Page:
• Take care of your indentation; some for constructs are off:

  for(int i =input.length()-1; i  >= 0; i--){
sb.append(input.charAt(i));
}


In addition to the indentation, there are spurious spaces, like i >= 0, but no spaces where it could add to clarity, like after the for or after the operators. Consider this style instead:

for (int i = input.length() - 1; i >= 0; i--) {
sb.append(input.charAt(i));
}


which is technically the same, but reads easier.

• Thanks for the feedback, will keep allocating required memory in mind wherever I can. Indentation actually went off while pasting the solution here, sorry about that Jul 27 '16 at 21:12

This is the trick (if (i > 0)) to avoid the slow and memory-consuming .trim() call:

private static String reverseSentence(String input) {
final String[] wordsInInput = input.split(" ");
StringBuilder sb = new StringBuilder();
for (int i = wordsInInput.length - 1; i >= 0; i--) {
sb.append(wordsInInput[i]);
if (i > 0) sb.append(' ');
}
return sb.toString();
}


You may also shave the last iteration off the loop to make it even faster:

private static String reverseSentence(String input) {
final String[] wordsInInput = input.split(" ");
StringBuilder sb = new StringBuilder();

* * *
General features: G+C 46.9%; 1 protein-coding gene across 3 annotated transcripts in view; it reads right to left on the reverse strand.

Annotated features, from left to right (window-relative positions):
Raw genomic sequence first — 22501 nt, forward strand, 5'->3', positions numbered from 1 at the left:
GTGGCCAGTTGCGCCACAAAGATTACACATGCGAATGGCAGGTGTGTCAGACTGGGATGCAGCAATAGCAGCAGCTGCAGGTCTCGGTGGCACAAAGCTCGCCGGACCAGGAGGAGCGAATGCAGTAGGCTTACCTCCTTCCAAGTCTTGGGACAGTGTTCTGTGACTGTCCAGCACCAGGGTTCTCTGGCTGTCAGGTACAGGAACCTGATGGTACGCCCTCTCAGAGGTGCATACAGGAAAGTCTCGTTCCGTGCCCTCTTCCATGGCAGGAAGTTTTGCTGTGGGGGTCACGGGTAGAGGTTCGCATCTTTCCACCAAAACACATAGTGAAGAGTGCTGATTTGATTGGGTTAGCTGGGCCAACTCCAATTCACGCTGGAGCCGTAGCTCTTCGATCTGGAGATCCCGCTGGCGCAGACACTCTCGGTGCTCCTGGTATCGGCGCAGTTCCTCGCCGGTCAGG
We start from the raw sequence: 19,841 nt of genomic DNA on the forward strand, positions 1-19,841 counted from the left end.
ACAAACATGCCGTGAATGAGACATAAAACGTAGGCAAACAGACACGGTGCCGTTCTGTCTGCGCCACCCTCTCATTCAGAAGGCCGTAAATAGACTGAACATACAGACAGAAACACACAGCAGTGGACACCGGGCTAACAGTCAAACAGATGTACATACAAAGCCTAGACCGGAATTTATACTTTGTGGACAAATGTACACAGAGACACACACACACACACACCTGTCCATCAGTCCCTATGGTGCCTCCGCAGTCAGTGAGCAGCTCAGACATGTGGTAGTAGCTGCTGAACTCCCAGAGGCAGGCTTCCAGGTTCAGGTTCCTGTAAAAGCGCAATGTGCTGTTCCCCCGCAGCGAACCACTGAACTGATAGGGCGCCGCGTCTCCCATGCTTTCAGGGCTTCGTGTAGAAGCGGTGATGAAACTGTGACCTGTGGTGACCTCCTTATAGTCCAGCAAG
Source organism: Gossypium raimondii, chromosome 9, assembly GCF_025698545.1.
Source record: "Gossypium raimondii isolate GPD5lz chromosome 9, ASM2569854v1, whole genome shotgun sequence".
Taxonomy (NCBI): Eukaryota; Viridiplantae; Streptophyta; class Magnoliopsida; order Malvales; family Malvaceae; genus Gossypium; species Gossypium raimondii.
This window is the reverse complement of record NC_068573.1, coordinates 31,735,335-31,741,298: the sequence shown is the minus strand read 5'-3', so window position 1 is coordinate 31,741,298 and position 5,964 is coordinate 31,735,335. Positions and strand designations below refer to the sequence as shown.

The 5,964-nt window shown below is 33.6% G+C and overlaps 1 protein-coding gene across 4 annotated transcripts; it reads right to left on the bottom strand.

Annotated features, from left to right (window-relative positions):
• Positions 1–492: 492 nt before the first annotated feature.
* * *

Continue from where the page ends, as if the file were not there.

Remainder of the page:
for (int i = wordsInInput.length - 1; i > 0; i--) {
sb.append(wordsInInput[i]);
sb.append(' ');
}
if (wordsInInput.length > 0) sb.append(wordsInInput[0]);
return sb.toString();
}


### main

You only provided a single test case (hello world). Assuming this was the code you gave to the interviewer and they expected you to give a few test-cases then this probably made you look bad. Functions like these are straightforward to develop testcase equivalence-classes for and you can implement an exhaustive test suite very quickly.

### reverseString

Your reverseString implementation is inefficient: Using a StringBuilder without an initial capacity means reallocating the StringBuilder's internal buffer numerous times if you're dealing with a long string. There are a variety of approaches that offer improvements on your implementation.